Anyone who was at Newark Airport on Monday could have been exposed to measles, state health officials said Wednesday.
A young child from Brussels who was infected with the disease arrived at Terminal B, left for Memphis from Terminal C and might have been in other parts of the airport between 12:45 p.m. and 9:00 p.m on Monday, they said.
New Jersey residents identified as potentially exposed on the child's flights will be notified by their local health department, officials said.
Those who've been exposed are at risk if they haven't been vaccinated or had measles before.
"Measles is easily spread through the air when someone coughs or sneezes," the New Jersey Department of Health said Wednesday. "People can also get sick when they come in contact with mucus or saliva from an infected person."
Infection can cause serious complications such as pneumonia and swelling of the brain (encephalitis), the department added.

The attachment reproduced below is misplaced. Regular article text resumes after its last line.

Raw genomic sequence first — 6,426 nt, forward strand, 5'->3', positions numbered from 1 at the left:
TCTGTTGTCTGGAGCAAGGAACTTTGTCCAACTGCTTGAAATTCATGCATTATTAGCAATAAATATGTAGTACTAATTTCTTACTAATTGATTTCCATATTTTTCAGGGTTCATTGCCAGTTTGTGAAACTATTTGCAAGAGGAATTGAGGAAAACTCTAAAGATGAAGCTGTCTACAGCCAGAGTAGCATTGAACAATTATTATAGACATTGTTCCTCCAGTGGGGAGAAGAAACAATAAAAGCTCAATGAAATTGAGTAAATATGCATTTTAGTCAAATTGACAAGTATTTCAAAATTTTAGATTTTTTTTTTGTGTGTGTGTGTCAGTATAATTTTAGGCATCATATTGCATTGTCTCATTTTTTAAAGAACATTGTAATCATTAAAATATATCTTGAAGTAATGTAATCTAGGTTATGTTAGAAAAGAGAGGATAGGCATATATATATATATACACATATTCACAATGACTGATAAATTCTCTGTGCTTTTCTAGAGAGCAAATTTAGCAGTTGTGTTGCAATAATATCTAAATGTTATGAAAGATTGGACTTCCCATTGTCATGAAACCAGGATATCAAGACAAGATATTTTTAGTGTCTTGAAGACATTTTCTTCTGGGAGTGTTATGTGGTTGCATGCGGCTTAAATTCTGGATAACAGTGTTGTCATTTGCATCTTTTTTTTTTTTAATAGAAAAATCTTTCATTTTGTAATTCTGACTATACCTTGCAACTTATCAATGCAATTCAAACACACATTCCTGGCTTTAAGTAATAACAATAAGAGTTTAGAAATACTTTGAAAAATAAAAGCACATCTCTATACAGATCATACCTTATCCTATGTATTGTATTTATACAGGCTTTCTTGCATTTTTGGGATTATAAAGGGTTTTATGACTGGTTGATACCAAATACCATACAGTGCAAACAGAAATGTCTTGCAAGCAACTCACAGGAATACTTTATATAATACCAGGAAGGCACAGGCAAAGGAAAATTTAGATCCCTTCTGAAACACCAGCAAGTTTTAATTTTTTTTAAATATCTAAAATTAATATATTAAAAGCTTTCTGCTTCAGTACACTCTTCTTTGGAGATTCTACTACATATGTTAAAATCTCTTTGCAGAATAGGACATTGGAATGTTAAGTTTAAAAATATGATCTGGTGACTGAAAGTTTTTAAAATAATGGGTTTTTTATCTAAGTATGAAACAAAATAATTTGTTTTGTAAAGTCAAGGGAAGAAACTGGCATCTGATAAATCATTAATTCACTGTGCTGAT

Measles infection in a pregnant woman can lead to miscarriage, premature birth or a low-birth-weight baby.
Symptoms could develop as late as April 2 -- among them, rash, high fever, cough, runny nose and red, watery eyes.
If you develop these, state health officials advise that you call a health care provider before going to a medical office or emergency department.
"Special arrangements can be made for evaluation while also protecting other patients and medical staff from possible infection," the department said in a release.
"Two doses of measles vaccine are about 97 percent effective in preventing measles,” said Dr. Christina Tan, a state epidemiologist.
“We urge everyone to check to make sure they and their family members are up-to-date on measles/mumps/rubella (MMR) vaccine and all other age-appropriate immunizations," Tan said.
"Getting vaccinated not only protects you," she added. "It protects others around you who are too young to get the vaccine or can’t receive it for medical reasons."
HERE's WHAT TO DO if you’ve been exposed to measles:
You can also visit the New Jersey Department of Health website: www.state.nj.us/health/cd/topics/measles.shtml
The U.S. Centers for Disease Control and Prevention’s website has additional information: www.cdc.gov/measles/
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